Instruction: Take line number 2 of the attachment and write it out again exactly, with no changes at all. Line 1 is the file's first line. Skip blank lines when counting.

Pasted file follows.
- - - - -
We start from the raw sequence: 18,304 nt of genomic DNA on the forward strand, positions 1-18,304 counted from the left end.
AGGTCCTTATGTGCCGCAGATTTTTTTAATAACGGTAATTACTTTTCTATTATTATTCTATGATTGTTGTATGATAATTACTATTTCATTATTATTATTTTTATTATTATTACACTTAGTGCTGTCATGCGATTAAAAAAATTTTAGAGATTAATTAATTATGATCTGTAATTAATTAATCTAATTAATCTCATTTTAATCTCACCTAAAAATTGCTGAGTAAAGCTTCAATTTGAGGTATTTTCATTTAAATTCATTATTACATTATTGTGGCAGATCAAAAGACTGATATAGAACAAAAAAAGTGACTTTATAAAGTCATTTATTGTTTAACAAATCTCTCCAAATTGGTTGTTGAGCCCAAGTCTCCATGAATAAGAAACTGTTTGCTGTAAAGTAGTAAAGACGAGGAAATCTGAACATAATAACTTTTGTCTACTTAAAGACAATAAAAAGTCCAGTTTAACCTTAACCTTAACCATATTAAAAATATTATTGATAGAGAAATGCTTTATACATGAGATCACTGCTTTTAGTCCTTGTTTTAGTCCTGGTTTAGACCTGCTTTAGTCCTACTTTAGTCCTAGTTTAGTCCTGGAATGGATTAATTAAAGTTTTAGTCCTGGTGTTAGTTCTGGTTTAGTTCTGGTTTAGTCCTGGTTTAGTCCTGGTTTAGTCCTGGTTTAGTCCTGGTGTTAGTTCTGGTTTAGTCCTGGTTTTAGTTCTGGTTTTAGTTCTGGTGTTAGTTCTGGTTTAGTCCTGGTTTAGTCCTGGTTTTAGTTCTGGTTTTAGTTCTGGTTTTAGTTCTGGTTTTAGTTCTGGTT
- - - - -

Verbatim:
AGGTCCTTATGTGCCGCAGATTTTTTTAATAACGGTAATTACTTTTCTATTATTATTCTATGATTGTTGTATGATAATTACTATTTCATTATTATTATTTTTATTATTATTACACTTAGTGCTGTCATGCGATTAAAAAAATTTTAGAGATTAATTAATTATGATCTGTAATTAATTAATCTAATTAATCTCATTTTAATCTCACCTAAAAATTGCTGAGTAAAGCTTCAATTTGAGGTATTTTCATTTAAATTCATTATTACATTATTGTGGCAGATCAAAAGACTGATATAGAACAAAAAAAGTGACTTTATAAAGTCATTTATTGTTTAACAAATCTCTCCAAATTGGTTGTTGAGCCCAAGTCTCCATGAATAAGAAACTGTTTGCTGTAAAGTAGTAAAGACGAGGAAATCTGAACATAATAACTTTTGTCTACTTAAAGACAATAAAAAGTCCAGTTTAACCTTAACCTTAACCATATTAAAAATATTATTGATAGAGAAATGCTTTATACATGAGATCACTGCTTTTAGTCCTTGTTTTAGTCCTGGTTTAGACCTGCTTTAGTCCTACTTTAGTCCTAGTTTAGTCCTGGAATGGATTAATTAAAGTTTTAGTCCTGGTGTTAGTTCTGGTTTAGTTCTGGTTTAGTCCTGGTTTAGTCCTGGTTTAGTCCTGGTTTAGTCCTGGTGTTAGTTCTGGTTTAGTCCTGGTTTTAGTTCTGGTTTTAGTTCTGGTGTTAGTTCTGGTTTAGTCCTGGTTTAGTCCTGGTTTTAGTTCTGGTTTTAGTTCTGGTTTTAGTTCTGGTTTTAGTTCTGGTT